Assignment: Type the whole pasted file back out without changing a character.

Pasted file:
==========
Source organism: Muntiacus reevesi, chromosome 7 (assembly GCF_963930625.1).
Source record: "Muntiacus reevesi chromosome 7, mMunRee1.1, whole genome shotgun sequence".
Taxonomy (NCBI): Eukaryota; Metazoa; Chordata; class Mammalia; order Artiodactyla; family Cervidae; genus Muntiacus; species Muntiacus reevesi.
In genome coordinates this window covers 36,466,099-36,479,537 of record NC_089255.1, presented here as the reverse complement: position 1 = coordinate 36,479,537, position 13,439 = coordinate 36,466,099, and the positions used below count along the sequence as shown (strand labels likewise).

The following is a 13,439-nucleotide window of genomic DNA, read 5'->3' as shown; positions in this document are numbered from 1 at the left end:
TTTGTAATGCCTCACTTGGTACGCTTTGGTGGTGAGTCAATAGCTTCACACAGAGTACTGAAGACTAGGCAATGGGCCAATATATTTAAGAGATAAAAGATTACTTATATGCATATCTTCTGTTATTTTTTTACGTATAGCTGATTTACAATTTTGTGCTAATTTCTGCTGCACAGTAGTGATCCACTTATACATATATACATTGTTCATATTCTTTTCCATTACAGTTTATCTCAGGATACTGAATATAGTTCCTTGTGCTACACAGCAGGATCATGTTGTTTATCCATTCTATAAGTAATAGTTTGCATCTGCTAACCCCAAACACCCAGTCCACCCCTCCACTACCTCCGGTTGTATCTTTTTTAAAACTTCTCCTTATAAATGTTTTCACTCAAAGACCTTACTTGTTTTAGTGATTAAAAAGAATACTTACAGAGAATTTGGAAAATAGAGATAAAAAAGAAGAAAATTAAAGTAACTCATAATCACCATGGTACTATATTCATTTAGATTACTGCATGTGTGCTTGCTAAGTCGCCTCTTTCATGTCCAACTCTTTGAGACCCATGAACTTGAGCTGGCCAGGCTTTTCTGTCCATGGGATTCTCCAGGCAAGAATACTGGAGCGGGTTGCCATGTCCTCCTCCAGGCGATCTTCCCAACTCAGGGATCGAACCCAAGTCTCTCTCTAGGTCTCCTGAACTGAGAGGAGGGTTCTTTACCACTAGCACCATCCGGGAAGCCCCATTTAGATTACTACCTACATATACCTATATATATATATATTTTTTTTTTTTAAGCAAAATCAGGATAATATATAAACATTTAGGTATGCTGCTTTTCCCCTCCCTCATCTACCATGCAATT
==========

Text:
Source organism: Muntiacus reevesi, chromosome 7 (assembly GCF_963930625.1).
Source record: "Muntiacus reevesi chromosome 7, mMunRee1.1, whole genome shotgun sequence".
Taxonomy (NCBI): Eukaryota; Metazoa; Chordata; class Mammalia; order Artiodactyla; family Cervidae; genus Muntiacus; species Muntiacus reevesi.
In genome coordinates this window covers 36,466,099-36,479,537 of record NC_089255.1, presented here as the reverse complement: position 1 = coordinate 36,479,537, position 13,439 = coordinate 36,466,099, and the positions used below count along the sequence as shown (strand labels likewise).

The following is a 13,439-nucleotide window of genomic DNA, read 5'->3' as shown; positions in this document are numbered from 1 at the left end:
TTTGTAATGCCTCACTTGGTACGCTTTGGTGGTGAGTCAATAGCTTCACACAGAGTACTGAAGACTAGGCAATGGGCCAATATATTTAAGAGATAAAAGATTACTTATATGCATATCTTCTGTTATTTTTTTACGTATAGCTGATTTACAATTTTGTGCTAATTTCTGCTGCACAGTAGTGATCCACTTATACATATATACATTGTTCATATTCTTTTCCATTACAGTTTATCTCAGGATACTGAATATAGTTCCTTGTGCTACACAGCAGGATCATGTTGTTTATCCATTCTATAAGTAATAGTTTGCATCTGCTAACCCCAAACACCCAGTCCACCCCTCCACTACCTCCGGTTGTATCTTTTTTAAAACTTCTCCTTATAAATGTTTTCACTCAAAGACCTTACTTGTTTTAGTGATTAAAAAGAATACTTACAGAGAATTTGGAAAATAGAGATAAAAAAGAAGAAAATTAAAGTAACTCATAATCACCATGGTACTATATTCATTTAGATTACTGCATGTGTGCTTGCTAAGTCGCCTCTTTCATGTCCAACTCTTTGAGACCCATGAACTTGAGCTGGCCAGGCTTTTCTGTCCATGGGATTCTCCAGGCAAGAATACTGGAGCGGGTTGCCATGTCCTCCTCCAGGCGATCTTCCCAACTCAGGGATCGAACCCAAGTCTCTCTCTAGGTCTCCTGAACTGAGAGGAGGGTTCTTTACCACTAGCACCATCCGGGAAGCCCCATTTAGATTACTACCTACATATACCTATATATATATATATTTTTTTTTTTTAAGCAAAATCAGGATAATATATAAACATTTAGGTATGCTGCTTTTCCCCTCCCTCATCTACCATGCAATT